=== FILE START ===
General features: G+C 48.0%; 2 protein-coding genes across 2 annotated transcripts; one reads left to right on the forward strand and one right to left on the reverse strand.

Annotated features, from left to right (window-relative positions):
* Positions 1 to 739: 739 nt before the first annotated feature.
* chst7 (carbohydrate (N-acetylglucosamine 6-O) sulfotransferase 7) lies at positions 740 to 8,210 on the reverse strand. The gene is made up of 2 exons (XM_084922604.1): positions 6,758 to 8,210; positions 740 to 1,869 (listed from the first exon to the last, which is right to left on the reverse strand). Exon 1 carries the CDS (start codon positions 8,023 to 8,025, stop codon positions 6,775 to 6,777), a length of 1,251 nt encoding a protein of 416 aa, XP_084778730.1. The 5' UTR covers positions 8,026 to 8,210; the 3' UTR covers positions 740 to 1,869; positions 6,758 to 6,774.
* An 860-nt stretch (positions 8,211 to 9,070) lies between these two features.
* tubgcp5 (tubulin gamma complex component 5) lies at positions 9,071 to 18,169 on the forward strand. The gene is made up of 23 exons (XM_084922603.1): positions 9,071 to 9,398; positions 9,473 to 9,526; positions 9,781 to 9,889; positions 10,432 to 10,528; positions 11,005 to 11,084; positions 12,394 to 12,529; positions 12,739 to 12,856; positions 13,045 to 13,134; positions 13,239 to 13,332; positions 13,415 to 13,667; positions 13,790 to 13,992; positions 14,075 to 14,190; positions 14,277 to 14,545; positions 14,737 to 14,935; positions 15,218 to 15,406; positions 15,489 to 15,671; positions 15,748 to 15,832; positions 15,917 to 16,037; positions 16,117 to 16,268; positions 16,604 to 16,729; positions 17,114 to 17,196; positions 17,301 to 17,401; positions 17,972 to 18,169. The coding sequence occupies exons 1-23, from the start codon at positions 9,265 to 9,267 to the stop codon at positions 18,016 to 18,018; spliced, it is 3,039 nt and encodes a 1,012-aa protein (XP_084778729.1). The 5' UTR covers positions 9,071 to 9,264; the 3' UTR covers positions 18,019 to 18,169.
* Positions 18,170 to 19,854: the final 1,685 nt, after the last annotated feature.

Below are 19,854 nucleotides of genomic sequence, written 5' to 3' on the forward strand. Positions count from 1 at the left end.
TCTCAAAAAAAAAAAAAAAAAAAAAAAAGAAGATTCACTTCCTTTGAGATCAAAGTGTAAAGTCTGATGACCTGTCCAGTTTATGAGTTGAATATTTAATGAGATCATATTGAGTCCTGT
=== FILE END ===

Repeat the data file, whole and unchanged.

General features: G+C 48.0%; 2 protein-coding genes across 2 annotated transcripts; one reads left to right on the forward strand and one right to left on the reverse strand.

Annotated features, from left to right (window-relative positions):
* Positions 1 to 739: 739 nt before the first annotated feature.
* chst7 (carbohydrate (N-acetylglucosamine 6-O) sulfotransferase 7) lies at positions 740 to 8,210 on the reverse strand. The gene is made up of 2 exons (XM_084922604.1): positions 6,758 to 8,210; positions 740 to 1,869 (listed from the first exon to the last, which is right to left on the reverse strand). Exon 1 carries the CDS (start codon positions 8,023 to 8,025, stop codon positions 6,775 to 6,777), a length of 1,251 nt encoding a protein of 416 aa, XP_084778730.1. The 5' UTR covers positions 8,026 to 8,210; the 3' UTR covers positions 740 to 1,869; positions 6,758 to 6,774.
* An 860-nt stretch (positions 8,211 to 9,070) lies between these two features.
* tubgcp5 (tubulin gamma complex component 5) lies at positions 9,071 to 18,169 on the forward strand. The gene is made up of 23 exons (XM_084922603.1): positions 9,071 to 9,398; positions 9,473 to 9,526; positions 9,781 to 9,889; positions 10,432 to 10,528; positions 11,005 to 11,084; positions 12,394 to 12,529; positions 12,739 to 12,856; positions 13,045 to 13,134; positions 13,239 to 13,332; positions 13,415 to 13,667; positions 13,790 to 13,992; positions 14,075 to 14,190; positions 14,277 to 14,545; positions 14,737 to 14,935; positions 15,218 to 15,406; positions 15,489 to 15,671; positions 15,748 to 15,832; positions 15,917 to 16,037; positions 16,117 to 16,268; positions 16,604 to 16,729; positions 17,114 to 17,196; positions 17,301 to 17,401; positions 17,972 to 18,169. The coding sequence occupies exons 1-23, from the start codon at positions 9,265 to 9,267 to the stop codon at positions 18,016 to 18,018; spliced, it is 3,039 nt and encodes a 1,012-aa protein (XP_084778729.1). The 5' UTR covers positions 9,071 to 9,264; the 3' UTR covers positions 18,019 to 18,169.
* Positions 18,170 to 19,854: the final 1,685 nt, after the last annotated feature.

Below are 19,854 nucleotides of genomic sequence, written 5' to 3' on the forward strand. Positions count from 1 at the left end.
TCTCAAAAAAAAAAAAAAAAAAAAAAAAGAAGATTCACTTCCTTTGAGATCAAAGTGTAAAGTCTGATGACCTGTCCAGTTTATGAGTTGAATATTTAATGAGATCATATTGAGTCCTGT